There are some niceties to observe when you write software that’s supposed to be easy to run when unattended and one in particular is the ability to run without a configuration file. This is possible because every configuration option you find in the arduino-cli.yaml configuration file can be provided either through a command line flag or by setting an environment variable. To give an example, the following commands are all equivalent and will proceed fetching the unstable package index that can be used to work with experimental versions of cores: 

See the documentation for details about Arduino CLI’s configuration system.

Consistent with the previous paragraph, when it comes to providing output the Arduino CLI aims to be user friendly but also slightly verbose, something that doesn’t play well with robots. This is why we added an option to provide output that’s easy to parse. For example, the following figure shows what getting the software version in JSON format looks like.

Even if not related to software design, one last feature that’s worth mentioning is the availability of a one-line installation script that can be used to make the latest version of the Arduino CLI available on most systems with an HTTP client like curl or wget and a shell like bash.

The second pillar: gRPC interface

gRPC is a high-performance RPC framework that can efficiently connect client and server applications. The Arduino CLI can act as a gRPC server (we call it daemon mode), exposing a set of procedures that implement the very same set of features of the command line interface and waiting for clients to connect and use them. To give an idea, the following is some Golang code capable of retrieving the version number of a remote running Arduino CLI server instance:

gRPC is language-agnostic: even if the example is written in Golang, the programming language used for the client can be Python, JavaScript or any of the many supported ones, leading to a variety of possible scenarios. The new Arduino Pro IDE is a good example of how to leverage the daemon mode of the Arduino CLI with a clean separation of concerns: the Pro IDE knows nothing about how to download a core, compile a sketch or talk to an Arduino board and it demands all these features of an Arduino CLI instance. Conversely, the Arduino CLI doesn’t even know that the client that’s connected is the Pro IDE, and neither does it care.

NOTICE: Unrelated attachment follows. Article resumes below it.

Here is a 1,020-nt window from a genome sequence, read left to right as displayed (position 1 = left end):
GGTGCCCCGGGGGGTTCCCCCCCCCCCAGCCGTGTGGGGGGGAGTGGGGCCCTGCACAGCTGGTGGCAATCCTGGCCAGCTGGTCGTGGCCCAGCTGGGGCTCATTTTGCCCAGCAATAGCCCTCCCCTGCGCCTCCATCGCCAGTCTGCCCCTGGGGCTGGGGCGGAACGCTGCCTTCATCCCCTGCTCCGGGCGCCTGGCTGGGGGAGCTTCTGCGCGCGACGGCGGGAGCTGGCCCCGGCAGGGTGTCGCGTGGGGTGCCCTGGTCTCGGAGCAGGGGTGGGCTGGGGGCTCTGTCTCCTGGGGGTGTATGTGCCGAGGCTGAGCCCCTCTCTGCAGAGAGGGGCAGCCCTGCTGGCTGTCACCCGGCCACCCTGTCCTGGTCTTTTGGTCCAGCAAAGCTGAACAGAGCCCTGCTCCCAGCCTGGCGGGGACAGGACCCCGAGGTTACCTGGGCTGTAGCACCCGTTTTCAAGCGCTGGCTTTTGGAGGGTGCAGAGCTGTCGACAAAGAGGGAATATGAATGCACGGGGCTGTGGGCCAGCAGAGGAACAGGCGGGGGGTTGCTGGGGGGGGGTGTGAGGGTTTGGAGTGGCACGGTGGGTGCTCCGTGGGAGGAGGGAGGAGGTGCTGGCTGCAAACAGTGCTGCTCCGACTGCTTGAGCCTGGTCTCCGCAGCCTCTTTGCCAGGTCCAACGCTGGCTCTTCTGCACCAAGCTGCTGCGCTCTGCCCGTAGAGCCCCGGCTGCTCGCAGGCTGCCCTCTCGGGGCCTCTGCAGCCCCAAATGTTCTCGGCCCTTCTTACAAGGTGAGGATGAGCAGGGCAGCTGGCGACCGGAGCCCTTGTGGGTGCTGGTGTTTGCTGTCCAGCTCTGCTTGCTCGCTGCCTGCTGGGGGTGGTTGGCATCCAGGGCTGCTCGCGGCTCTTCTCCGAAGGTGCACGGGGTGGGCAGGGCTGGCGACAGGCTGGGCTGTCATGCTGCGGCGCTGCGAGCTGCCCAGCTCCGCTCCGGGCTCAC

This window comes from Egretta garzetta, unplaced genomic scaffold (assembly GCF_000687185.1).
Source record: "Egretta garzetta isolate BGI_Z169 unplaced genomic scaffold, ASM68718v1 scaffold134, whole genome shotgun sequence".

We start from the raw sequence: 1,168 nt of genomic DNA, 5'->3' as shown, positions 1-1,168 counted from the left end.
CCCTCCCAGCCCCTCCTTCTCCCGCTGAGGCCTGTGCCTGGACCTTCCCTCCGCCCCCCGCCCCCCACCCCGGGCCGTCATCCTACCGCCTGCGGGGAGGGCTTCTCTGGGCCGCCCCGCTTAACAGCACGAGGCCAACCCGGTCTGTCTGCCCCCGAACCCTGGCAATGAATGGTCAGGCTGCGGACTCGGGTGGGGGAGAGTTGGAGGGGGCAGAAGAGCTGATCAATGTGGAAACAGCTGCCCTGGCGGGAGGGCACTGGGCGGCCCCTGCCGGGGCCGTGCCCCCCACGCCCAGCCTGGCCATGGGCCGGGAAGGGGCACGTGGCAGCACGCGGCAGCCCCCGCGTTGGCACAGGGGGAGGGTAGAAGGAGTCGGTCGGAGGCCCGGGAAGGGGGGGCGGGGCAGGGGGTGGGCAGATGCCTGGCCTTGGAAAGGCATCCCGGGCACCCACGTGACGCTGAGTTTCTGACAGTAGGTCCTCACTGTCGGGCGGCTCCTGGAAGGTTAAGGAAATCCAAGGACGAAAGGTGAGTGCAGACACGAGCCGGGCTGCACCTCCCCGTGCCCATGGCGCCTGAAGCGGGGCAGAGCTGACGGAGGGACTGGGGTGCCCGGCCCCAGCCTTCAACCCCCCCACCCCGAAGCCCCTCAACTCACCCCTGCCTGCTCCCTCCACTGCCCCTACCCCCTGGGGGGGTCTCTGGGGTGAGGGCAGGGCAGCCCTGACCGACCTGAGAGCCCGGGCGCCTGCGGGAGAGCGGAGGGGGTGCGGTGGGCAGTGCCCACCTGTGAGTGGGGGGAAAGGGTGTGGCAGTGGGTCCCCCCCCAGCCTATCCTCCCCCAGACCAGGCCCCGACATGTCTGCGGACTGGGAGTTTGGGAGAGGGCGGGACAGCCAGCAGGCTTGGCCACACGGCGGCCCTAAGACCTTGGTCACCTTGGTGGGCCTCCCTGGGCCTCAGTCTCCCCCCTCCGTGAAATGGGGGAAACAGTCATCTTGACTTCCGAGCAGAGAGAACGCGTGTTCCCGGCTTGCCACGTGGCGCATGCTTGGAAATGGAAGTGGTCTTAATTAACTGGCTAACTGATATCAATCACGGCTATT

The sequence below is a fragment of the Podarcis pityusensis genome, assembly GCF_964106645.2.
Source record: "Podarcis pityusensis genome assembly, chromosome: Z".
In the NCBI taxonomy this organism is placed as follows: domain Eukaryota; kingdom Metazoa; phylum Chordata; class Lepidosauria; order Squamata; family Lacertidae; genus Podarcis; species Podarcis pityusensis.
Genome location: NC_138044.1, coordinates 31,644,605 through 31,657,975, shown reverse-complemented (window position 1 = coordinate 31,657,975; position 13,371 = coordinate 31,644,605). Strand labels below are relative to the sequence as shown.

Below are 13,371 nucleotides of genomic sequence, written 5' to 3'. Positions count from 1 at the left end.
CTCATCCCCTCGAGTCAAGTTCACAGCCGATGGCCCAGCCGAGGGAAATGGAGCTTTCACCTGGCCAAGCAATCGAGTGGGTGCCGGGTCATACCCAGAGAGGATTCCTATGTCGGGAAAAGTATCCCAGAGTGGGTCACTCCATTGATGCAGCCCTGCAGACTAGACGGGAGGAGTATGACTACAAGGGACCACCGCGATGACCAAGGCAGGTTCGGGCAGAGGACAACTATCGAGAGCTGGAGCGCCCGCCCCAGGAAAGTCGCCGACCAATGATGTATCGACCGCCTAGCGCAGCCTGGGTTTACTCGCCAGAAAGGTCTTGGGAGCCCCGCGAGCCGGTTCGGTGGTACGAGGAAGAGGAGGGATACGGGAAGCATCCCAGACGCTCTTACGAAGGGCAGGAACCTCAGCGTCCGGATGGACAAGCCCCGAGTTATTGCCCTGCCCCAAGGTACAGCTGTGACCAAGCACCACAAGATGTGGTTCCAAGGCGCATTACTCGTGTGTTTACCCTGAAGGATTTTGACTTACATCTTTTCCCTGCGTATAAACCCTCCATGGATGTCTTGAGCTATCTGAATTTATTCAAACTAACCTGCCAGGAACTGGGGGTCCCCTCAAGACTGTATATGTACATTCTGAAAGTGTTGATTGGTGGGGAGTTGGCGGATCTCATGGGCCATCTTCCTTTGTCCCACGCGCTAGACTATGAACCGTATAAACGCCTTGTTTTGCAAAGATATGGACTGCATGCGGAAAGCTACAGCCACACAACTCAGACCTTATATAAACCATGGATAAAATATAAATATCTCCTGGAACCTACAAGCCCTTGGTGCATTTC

The third pillar: embedding

The Arduino CLI is written in Golang and the code is organized in a way that makes it easy to use it as a library by including the modules you need in another Golang application at compile time. Both the first and second pillars rely on a common Golang API, a set of functions that abstract all the functionalities offered by the Arduino CLI, so that when we provide a fix or a new feature, they are automatically available to both the command line and gRPC interfaces. 

The source modules implementing this API can be imported in other Golang programs to embed a full-fledged Arduino CLI. For example, this is how some backend services powering Arduino Create can compile sketches and manage libraries. Just to give you a taste of what it means to embed the Arduino CLI, here is how to search for a core using the API:

Embedding the Arduino CLI is limited to Golang applications and requires a deep knowledge of its internals. For the average use case, the gRPC interface might be a better alternative; nevertheless this remains a valid option that we use and provide support for.

Conclusion

You can start playing with the Arduino CLI right away. The code is open source and we provide extensive documentation. The repo contains example code showing how to implement a gRPC client, and if you’re curious about how we designed the low-level API, have a look at the commands package and don’t hesitate to leave feedback on the issue tracker if you’ve got a use case that doesn’t fit one of the three pillars.